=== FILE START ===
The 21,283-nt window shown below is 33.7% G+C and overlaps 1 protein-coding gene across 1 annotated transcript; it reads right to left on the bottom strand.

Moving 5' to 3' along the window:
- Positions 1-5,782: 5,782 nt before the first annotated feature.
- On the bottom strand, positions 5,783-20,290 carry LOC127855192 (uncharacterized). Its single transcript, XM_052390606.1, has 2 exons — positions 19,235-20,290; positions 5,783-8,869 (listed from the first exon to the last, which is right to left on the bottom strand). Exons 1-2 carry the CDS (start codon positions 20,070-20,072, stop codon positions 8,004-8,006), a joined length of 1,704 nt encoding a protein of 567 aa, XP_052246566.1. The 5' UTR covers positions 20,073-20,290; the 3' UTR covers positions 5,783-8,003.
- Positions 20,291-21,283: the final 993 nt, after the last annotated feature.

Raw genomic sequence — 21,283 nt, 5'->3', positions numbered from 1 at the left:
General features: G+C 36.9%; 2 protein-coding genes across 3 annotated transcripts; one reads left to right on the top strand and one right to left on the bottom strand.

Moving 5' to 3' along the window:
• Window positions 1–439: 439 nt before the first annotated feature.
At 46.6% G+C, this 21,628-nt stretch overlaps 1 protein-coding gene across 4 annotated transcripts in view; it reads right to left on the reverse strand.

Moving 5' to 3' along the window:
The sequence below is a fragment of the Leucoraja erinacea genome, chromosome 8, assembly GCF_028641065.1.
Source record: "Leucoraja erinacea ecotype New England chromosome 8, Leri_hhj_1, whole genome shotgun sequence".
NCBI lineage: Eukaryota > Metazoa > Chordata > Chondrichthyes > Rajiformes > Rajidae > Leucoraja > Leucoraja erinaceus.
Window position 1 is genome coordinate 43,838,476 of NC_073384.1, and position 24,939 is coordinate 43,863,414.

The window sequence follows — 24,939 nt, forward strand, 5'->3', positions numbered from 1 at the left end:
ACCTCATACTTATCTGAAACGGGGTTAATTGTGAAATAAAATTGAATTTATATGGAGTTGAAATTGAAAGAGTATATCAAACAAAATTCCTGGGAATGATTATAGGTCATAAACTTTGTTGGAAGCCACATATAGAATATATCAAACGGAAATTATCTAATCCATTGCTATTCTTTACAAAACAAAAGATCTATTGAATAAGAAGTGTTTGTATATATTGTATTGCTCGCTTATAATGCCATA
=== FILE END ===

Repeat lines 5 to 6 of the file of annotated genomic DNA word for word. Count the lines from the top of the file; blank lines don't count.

- Positions 20,291-21,283: the final 993 nt, after the last annotated feature.

Raw genomic sequence — 21,283 nt, 5'->3', positions numbered from 1 at the left: